Heartbreak ballad central: “Red (Taylor’s Version)” is “Sad Beautiful Tragic”

By Riley Dauber
Elm Staff Writer

On Nov. 10, Taylor Swift released “Red (Taylor’s Version).” The pop/country album was originally released in 2012, but due to legal issues with her prior record company, Swift decided to re-record her masters.

According to Raisa Bruner in an article for Time, “Big Machine sold to private-equity group Ithaca Holdings… [Scooter Braun] then sold her masters to another company…Swift’s master recordings reap profits whenever the songs are streamed or bought. So, anyone who hits play on an old version of Swift’s early songs right now will still pay into the bank of Braun.”

When this business move was made, Swift decided to re-record her six masters (“Taylor Swift,” “Fearless,” “Speak Now,” “Red,” “1989,” and “reputation”) so she can have complete creative control over them.

“Red” is known as Swift’s ultimate break-up album, dedicated to her love affair with actor Jake Gyllenhaal before the two broke up. Themes of heartbreak and growing up are present — a staple of Swift’s music — as well as moving on and learning to love another person; most evident in the album’s original closer, “Begin Again.”

Everyone’s favorite songs make a return on “Red (Taylor’s Version),” including radio hits like “We Are Never Ever Getting Back Together,” “22,” and “I Knew You Were Trouble.”

But this time around, Swift has included vault tracks — songs that were originally written for the 2012 album but were cut. The vault tracks include the heartbreaking homage to four-year-old Ronan, a young boy who died of cancer, and Swift’s version of “Babe” and “Better Man.” Both songs were written by Swift but later sung by different artists. This time, fans get Swift’s versions of the songs.

The main stand out of the album are Swift’s mature vocals and lower register. They make more heartbreaking tracks like “I Almost Do” and “Sad Beautiful Tragic” stand out more, almost as if current Swift is reflecting on the relationship and not just experiencing the emotions at the time of the breakup.

“The Last Time,” Swift’s duet with Gary Lightbody of Snow Patrol, is another amazing track on the album. The updated vocals mesh together well, with a pleading tone as the two realize the relationship may very well end.

“Begin Again” also benefits from Swift’s mature vocals, as she sings “I’ve been spending the last eight months/thinking all love ever does/is break and burn, and end.”

Following the original tracklist are the vault songs. Some were probably better off chopped from the original album, while others shine through. Swift’s vengeful “I Bet You Think About Me” is full of country influence, reminiscent of her earlier work. It destroys Gyllenhaal, leaving him with only the scarf he stole from his ex.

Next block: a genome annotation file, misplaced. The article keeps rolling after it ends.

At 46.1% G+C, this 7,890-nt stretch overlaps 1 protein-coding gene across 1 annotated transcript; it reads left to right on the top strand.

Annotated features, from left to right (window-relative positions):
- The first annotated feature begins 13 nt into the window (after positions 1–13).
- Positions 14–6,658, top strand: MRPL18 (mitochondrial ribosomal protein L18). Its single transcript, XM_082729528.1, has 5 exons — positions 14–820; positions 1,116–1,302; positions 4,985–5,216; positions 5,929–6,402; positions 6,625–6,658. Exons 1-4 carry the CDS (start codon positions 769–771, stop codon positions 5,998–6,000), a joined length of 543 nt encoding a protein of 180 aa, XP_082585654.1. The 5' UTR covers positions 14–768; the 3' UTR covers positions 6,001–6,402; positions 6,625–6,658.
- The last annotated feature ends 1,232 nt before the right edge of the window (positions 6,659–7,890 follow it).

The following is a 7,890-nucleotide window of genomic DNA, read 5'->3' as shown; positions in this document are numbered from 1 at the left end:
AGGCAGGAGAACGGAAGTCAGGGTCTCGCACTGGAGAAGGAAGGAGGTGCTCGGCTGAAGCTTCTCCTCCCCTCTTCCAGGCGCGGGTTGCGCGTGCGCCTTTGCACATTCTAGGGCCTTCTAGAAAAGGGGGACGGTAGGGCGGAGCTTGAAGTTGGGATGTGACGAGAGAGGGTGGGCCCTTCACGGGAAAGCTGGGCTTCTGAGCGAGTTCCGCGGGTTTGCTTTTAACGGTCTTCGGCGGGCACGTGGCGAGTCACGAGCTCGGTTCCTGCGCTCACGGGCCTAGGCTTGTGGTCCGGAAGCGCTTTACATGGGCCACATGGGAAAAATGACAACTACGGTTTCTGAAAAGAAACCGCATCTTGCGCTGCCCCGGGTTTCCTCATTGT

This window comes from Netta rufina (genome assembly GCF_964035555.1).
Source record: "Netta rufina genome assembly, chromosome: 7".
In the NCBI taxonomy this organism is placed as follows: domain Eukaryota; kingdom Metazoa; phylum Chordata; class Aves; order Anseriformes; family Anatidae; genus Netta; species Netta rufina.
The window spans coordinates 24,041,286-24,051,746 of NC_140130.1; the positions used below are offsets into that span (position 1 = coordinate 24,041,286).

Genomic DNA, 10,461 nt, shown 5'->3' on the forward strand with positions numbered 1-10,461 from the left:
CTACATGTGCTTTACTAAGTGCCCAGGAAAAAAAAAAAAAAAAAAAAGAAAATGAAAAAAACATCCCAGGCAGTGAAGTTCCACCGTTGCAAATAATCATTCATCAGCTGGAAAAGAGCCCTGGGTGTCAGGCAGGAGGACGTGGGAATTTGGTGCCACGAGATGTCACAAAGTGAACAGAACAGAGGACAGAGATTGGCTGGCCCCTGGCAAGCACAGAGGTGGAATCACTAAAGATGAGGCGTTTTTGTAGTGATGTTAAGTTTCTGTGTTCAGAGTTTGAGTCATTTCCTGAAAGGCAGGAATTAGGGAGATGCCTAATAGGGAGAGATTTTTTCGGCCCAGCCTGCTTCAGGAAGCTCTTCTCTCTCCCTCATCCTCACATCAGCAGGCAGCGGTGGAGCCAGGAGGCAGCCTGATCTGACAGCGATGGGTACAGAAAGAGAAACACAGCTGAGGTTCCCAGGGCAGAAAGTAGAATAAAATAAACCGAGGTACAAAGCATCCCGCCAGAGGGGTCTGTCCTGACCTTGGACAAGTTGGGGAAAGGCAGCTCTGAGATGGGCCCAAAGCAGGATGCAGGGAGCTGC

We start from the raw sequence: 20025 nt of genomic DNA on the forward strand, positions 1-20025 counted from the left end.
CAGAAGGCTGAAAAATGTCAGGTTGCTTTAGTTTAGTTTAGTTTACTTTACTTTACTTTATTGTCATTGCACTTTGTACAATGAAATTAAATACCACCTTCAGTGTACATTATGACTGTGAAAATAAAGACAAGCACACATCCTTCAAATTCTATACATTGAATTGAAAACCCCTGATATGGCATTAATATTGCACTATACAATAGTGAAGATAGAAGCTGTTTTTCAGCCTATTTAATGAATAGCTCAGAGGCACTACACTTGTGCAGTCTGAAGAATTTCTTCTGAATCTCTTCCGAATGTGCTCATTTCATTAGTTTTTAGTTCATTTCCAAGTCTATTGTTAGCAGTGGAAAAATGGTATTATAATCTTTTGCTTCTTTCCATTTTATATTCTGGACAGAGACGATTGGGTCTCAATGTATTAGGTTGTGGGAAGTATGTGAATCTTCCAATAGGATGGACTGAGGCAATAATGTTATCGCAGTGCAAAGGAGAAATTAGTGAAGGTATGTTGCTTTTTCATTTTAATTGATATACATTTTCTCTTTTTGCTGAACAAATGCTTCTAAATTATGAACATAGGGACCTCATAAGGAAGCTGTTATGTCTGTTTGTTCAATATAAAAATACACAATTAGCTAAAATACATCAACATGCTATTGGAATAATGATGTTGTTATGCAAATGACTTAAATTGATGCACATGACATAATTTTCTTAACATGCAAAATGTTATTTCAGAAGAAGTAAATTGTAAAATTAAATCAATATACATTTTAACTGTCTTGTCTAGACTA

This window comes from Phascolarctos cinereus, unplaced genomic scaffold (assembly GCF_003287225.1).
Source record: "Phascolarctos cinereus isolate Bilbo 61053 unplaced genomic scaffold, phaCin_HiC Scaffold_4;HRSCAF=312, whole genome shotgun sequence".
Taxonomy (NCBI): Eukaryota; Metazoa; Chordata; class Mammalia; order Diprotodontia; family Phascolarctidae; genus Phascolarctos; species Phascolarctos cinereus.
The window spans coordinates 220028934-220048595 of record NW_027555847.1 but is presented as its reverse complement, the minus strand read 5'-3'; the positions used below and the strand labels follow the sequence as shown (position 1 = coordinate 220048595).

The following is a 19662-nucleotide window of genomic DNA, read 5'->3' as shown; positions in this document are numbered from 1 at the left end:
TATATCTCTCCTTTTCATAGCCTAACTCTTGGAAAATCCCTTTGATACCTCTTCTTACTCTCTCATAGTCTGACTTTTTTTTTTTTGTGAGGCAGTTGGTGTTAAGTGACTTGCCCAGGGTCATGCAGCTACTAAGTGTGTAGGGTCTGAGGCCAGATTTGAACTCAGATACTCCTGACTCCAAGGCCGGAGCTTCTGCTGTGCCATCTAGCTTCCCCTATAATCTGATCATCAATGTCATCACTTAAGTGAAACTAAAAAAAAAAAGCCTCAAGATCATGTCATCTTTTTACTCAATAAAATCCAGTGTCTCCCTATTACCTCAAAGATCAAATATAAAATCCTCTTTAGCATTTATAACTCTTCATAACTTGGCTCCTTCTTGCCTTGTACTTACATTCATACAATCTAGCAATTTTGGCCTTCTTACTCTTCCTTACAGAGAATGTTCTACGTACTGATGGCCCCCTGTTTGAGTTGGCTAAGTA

Swift’s duet with Phoebe Bridgers, “Nothing New,” is arguably the best vault track on the album. “Much more compelling is ‘Nothing New,’ a somber acoustic ballad squarely in the wheelhouse of guest star Phoebe Bridgers, which grapples with the music business’ famously fickle relationship to young women,” Olivia Horn, a reviewer at Pitchfork said.

The two singers — whose voices complement one another’s well — share their worries about growing out of the industry and losing their luster as new talent rises in Hollywood.

“How can a person know everything at 18, but nothing at 22?” the two sing. It is also important to note that the song is the first time another female artist had a verse on a Swift song — hopefully it is not the last.

The biggest criticism of “Red (Taylor’s Version)” has and always will be the clunky tracklist. Meant to represent the ups and downs of a rocky relationship, upbeat dance songs are followed by emotional ballads. Some may argue it helps highlight the rollercoaster-esque feeling of a relationship, but it comes off as confusing. How is a person supposed to listen to “All Too Well” and then dance to “22” right afterwards?

There are other issues with the album as well. There are one too many Ed Sheeran collaborations, what with “Everything Has Changed” and new vault track “Run.” Songs like “Stay Stay Stay” and “Starlight” are either sickly sweet or forgettable with the 130 minute runtime of the album.

Then there is “All Too Well,” referred to as Swift’s magnum opus. The song, originally five minutes, is the breakup ballad about her relationship with Gyllenhaal. In the five-minute version of the song, Swift sings of lost scarves, drives upstate, and dances in the kitchen. Each detail paints a beautiful picture of a relationship turned sour.

With the release of “Red (Taylor’s Version),” Swift decided to end the album with the 10 minute version of “All Too Well,” with previously deleted verses. Some sections fit in seamlessly, like “You kept me like a secret but I kept you like an oath.” Others, like verse six, seem very out of place. Even with a song like “All Too Well,” sometimes less is more.

Horn writes, “Red,” often lauded as Swift’s best album, is not perfect; it contains some of her great masterpieces, but also some duds.”

“Red (Taylor’s Version)” has its technical issues, but also possesses some of Swift’s best songs. So, while the album’s highs are high, the lows are also very low.

Photo Courtesy of Wikimedia Commons
Featured Photo Caption: Taylor Swift began re-recording her first six albums music manager Scooter Braun purchased the masters June 2019.

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